Join Books Create Australia’s campaign to protect literary culture in Australia: our book industry, the livelihood of our authors and our unique Australian stories. Show your support today by signing Books Create Australia’s petition to The Hon. Scott Morrison, MP, to stop the parallel importation of books and save Australian literature.
Quoted from Books Create Australia’s Facebook page:
“The Australian government has set an agenda to boost competition and encourage innovation by recommending changes to the way books are published that will put the local book publishing industry at risk.
Cheaper books sounds good … but at what cost to writers, culture and jobs? The unproven economic model suggested by the Productivity Commission does not guarantee cheaper books. Is the chance of getting 10% cheaper books worth it?”Key Issues:
1. Term of Copyright: recommended to change from death + 70 years, like the US and UK markets to 15 – 25 years from publication.
— This means anyone can publish a book that is pre-2001 without the person who wrote its involvement. Think Man Book Prize winners, like Peter Carey’s ‘True History of the Kelly Gang’, Tom Keneally’s ‘Schindler’s Ark’ and Stephanie Alexander’s ‘A Cooks Companion’.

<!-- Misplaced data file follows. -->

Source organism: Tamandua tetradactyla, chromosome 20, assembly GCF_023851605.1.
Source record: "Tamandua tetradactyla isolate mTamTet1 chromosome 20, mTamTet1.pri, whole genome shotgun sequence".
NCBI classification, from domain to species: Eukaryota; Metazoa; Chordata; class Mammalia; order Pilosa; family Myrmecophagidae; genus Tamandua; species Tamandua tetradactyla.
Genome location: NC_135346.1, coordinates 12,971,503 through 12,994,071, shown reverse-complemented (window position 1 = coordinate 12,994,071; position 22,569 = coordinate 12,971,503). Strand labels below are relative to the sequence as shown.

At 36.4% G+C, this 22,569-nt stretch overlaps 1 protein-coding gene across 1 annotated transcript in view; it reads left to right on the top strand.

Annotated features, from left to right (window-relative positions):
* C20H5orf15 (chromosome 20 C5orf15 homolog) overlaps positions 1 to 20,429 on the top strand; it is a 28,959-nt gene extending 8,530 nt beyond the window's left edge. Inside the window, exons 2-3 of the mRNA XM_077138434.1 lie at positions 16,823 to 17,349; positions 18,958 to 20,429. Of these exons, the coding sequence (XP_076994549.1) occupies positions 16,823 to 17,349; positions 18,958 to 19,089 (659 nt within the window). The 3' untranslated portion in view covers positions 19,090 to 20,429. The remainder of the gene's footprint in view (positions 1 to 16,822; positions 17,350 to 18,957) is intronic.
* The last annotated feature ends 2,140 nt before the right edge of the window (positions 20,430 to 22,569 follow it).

2. Parallel Importation Rules: recommended to be abolished.
— Australia would no longer be playing on a level playing field. We would give away intellectual property rights without gaining any reciprocal rights with the world’s biggest book-creating nations – the USA and the UK – that maintain their own home market rights. Holding Australian rights to publish a book is the basis on which publishers invest $120M per annum in our local economy by partnering with and paying authors, hiring staff, printing and marketing books.
3. Fair use: recommend US-style fair use to enable large enterprises, including ISPs and educational institutions to use book content for free, without rewarding creators.
— Would we expect a desk and chair manufacturer to provide furniture for classrooms for free? This change has the potential to destroy Australian education publishing. How will it be viable to produce content?”